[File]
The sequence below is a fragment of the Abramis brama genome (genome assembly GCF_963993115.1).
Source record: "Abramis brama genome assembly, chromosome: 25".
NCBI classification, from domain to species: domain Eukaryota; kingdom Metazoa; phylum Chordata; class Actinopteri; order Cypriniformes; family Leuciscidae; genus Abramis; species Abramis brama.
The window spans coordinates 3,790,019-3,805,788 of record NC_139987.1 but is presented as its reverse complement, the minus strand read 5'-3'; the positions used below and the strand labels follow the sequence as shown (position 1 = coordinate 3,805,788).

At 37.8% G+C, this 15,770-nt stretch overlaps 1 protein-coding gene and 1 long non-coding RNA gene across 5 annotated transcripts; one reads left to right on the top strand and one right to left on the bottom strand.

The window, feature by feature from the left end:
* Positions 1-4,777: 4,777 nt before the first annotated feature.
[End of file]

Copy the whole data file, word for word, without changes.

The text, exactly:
The sequence below is a fragment of the Abramis brama genome (genome assembly GCF_963993115.1).
Source record: "Abramis brama genome assembly, chromosome: 25".
NCBI classification, from domain to species: domain Eukaryota; kingdom Metazoa; phylum Chordata; class Actinopteri; order Cypriniformes; family Leuciscidae; genus Abramis; species Abramis brama.
The window spans coordinates 3,790,019-3,805,788 of record NC_139987.1 but is presented as its reverse complement, the minus strand read 5'-3'; the positions used below and the strand labels follow the sequence as shown (position 1 = coordinate 3,805,788).

At 37.8% G+C, this 15,770-nt stretch overlaps 1 protein-coding gene and 1 long non-coding RNA gene across 5 annotated transcripts; one reads left to right on the top strand and one right to left on the bottom strand.

The window, feature by feature from the left end:
* Positions 1-4,777: 4,777 nt before the first annotated feature.